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Yesterday I deleted over 400 people from a group created to remember my friend, Steven. It has been 6 months since he left this world. And at the request of the family, I deleted his Remembrance group on Facebook. It is time to let him rest; it is time to let him go. But it is a weird sensation, clicking delete on all of those faces. I am like God severing a cord tied to a relationship that can never be reconnected. All those people who loved him, all those people who, too, are trying to let him go, let him rest.
I’m not one for anniversaries or markers in relationships. But this anniversary is strange. It was 4 years ago I met Steven on the streets of Plieningen. His family and our family were both new arrivals. He was pushing a double stroller with only one child in it. His wife Mai smiled, introduced herself while chuckling, and shook my hand. Then Steven greeted me with what would soon become our name for him, “Hey Baby!” Steven was desperately looking for bottled water with no bubbles. And if you have lived very long in Germany, and you are not one who likes the Sprudel, you know this is a tough assignment. In this brief moment, I knew we would be fast friends. His sense of humor in the midst of the pain of searching for Stilles Wasser could have been an award-winning comedy sketch.
Over the years that I worked with him, he always greeted me with a “Hey Baby!” and then stopped with hand over his mouth, telling me some ridiculous story about what had just happened to him. Sometimes it was an incident in his classroom. “That’s right! When I told him he needed to get out there and dance with his partner, he had a melt down. He flipped on his back like a beetle, beat the floor, and started screaming, “NO WAY!! I’m not dancing!” Sometimes it was an incident on the streets of our small village. “I couldn’t believe it! The old lady tripped and fell flat on her face in the middle of the cross walk. No one stopped to pick her up? I did. What is wrong with these people!”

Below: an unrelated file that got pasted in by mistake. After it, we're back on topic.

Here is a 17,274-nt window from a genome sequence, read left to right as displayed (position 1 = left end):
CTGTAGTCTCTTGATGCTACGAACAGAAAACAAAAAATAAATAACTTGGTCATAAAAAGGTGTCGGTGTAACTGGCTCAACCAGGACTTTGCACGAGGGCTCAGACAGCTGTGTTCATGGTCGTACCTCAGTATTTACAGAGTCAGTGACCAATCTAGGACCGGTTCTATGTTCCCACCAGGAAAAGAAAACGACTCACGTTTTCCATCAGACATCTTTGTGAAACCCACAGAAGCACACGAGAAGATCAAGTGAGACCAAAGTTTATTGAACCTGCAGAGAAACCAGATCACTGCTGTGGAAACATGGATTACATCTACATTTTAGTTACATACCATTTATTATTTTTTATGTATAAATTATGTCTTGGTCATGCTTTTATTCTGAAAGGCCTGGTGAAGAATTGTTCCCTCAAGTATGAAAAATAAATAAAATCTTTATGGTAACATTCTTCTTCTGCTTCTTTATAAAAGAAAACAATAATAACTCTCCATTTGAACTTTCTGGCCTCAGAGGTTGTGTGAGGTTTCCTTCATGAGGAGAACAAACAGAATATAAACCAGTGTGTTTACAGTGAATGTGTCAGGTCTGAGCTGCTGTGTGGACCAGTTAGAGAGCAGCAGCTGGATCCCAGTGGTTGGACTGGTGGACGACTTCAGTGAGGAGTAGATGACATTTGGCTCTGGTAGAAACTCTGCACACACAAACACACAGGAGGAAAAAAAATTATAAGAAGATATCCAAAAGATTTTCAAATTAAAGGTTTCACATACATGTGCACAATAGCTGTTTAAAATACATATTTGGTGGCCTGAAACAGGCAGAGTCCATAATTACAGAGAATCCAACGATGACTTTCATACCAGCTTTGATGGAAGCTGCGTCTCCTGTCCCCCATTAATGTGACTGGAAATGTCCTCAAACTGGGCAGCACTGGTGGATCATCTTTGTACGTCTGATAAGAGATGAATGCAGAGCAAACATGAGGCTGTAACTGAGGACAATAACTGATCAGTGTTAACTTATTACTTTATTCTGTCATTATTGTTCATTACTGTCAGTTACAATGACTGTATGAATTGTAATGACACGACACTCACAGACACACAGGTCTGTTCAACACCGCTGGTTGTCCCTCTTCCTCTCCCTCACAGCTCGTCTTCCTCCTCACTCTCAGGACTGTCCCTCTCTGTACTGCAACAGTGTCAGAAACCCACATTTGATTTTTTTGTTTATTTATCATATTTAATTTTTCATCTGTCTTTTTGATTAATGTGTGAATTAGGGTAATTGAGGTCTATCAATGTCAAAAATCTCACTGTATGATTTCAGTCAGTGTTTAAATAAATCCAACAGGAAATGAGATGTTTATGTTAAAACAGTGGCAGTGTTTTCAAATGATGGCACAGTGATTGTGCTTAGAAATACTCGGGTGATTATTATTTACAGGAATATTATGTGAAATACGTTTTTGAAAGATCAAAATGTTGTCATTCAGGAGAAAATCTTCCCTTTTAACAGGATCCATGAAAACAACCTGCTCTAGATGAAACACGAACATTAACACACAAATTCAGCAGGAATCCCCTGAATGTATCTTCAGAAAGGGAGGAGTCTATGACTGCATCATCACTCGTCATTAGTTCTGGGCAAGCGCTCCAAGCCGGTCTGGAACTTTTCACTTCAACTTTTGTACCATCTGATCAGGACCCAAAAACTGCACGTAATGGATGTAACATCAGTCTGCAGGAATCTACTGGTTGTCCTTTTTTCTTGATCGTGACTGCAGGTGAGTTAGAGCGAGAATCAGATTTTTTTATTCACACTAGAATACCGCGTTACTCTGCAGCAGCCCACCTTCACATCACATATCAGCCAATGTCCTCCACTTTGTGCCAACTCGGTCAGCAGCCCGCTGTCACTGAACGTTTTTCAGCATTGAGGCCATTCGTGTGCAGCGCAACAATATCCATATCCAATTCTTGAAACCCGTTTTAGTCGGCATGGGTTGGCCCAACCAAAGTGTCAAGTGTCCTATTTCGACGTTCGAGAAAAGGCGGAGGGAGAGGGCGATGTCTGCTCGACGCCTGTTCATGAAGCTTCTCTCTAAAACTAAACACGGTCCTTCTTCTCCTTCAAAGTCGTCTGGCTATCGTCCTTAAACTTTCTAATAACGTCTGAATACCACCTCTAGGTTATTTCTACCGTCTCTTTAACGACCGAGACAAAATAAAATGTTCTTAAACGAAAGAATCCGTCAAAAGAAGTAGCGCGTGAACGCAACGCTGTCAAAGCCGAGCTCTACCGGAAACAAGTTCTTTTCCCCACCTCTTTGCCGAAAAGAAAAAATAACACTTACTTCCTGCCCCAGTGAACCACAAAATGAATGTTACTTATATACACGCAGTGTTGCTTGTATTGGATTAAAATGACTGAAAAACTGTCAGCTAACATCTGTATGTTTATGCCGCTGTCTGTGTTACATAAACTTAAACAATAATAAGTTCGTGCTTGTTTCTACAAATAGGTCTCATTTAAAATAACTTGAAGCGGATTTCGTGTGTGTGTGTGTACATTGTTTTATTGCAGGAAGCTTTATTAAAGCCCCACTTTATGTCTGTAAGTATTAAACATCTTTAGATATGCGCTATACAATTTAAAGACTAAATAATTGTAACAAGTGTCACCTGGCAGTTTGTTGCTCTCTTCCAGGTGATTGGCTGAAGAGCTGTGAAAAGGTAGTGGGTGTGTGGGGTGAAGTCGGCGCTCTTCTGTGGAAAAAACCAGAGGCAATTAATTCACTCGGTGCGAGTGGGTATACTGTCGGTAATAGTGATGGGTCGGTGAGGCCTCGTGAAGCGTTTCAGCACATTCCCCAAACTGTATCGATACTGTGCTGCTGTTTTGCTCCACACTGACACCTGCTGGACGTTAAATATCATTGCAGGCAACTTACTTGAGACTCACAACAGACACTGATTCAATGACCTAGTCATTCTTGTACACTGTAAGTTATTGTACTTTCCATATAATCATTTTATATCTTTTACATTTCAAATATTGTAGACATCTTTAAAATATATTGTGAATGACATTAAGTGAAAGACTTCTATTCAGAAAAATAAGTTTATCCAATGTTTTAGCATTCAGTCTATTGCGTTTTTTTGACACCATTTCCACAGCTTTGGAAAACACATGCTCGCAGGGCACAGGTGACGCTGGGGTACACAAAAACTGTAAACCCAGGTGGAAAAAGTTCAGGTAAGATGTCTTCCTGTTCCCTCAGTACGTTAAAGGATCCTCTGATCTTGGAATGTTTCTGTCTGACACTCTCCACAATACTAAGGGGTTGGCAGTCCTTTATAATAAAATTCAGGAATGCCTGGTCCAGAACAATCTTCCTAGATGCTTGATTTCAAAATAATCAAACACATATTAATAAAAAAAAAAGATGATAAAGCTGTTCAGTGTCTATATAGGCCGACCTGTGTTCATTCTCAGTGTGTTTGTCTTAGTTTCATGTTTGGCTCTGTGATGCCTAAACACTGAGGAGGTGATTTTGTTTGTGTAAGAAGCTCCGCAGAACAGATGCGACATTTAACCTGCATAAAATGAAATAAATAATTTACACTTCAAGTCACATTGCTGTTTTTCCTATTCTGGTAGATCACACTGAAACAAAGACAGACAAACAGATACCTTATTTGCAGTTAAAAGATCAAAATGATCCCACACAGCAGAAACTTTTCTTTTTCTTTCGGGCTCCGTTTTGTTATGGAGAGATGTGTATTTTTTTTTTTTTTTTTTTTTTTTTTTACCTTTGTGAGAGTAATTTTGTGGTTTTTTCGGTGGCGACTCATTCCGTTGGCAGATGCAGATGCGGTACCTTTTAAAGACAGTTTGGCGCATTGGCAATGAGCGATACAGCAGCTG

He was so happy to be in Germany. And his trips with family or school took him to places he had previously only dreamed about. I hear the first time he saw a double-decked bus was quite an experience for all those who witnessed his glee. His first bout with cancer had left him nearly bankrupt, public school teaching wasn’t able to pay the bills, so he and his family came overseas. And lucky for them they did. After years of being cancer free it came back. The health care in Germany is exceptional and our state insurance covers everything. No longer did he have to wonder if he would lose his house, his car, his security, because he was sick.
This time last year I met him in the parking lot outside of school. I was going in for our second teacher work-day, he was dropping off Mai and kids. Things were out of control at school. We were moving classrooms and dealing with a building that was still under construction. I had found out I had been given a schedule wracked with mistakes and I would just have suffer through it for an entire year. “Next year, Kathleen, we promise it will be better.” All I could think of was “How am I going to make it through this year.”
So there was Steven sitting is his brother-be-cool white Mercedes. He got out and gave me a hug. We chatted and laughed about this and that. We hugged goodbye and he wished me a good start to the year. “I’ll be back at school after Christmas, I promise!” And as I walked the rest of the way into school, I bawled my eyes out. He was dying of cancer, he wouldn’t be back after Christmas. All he wanted was to be with his students, all he wanted was his health. What did I have to complain about?
In a few short days I will be starting school. I can’t help but reminisce about what those first days in Stuttgart were like and compare them to where I am now. I can’t help remembering Orientation when Steven and Mai introduced themselves. “This is like having a second Honeymoon!” When I am out on the trail running, I can’t blot out his voice. He is always there, coaching me when I start to feel pain, telling me to suck it up and keep going. And when I am finished, he tells me he’s proud of me.
When Steven was at his worst, he was at his best. In his suffering, he wrote to so many of us to tell us how proud he was to call us friend. So yesterday, when I looked across all those faces, “Are you sure you want to delete…,” he is so rich in friends. And even though he has passed from this life, his relationships with us will never be deleted.
When I walk to school on Tuesday, I know I won’t see you, but you will be with me Steven. May your legacy of love, and love for life, live in all of us who were lucky enough to know you.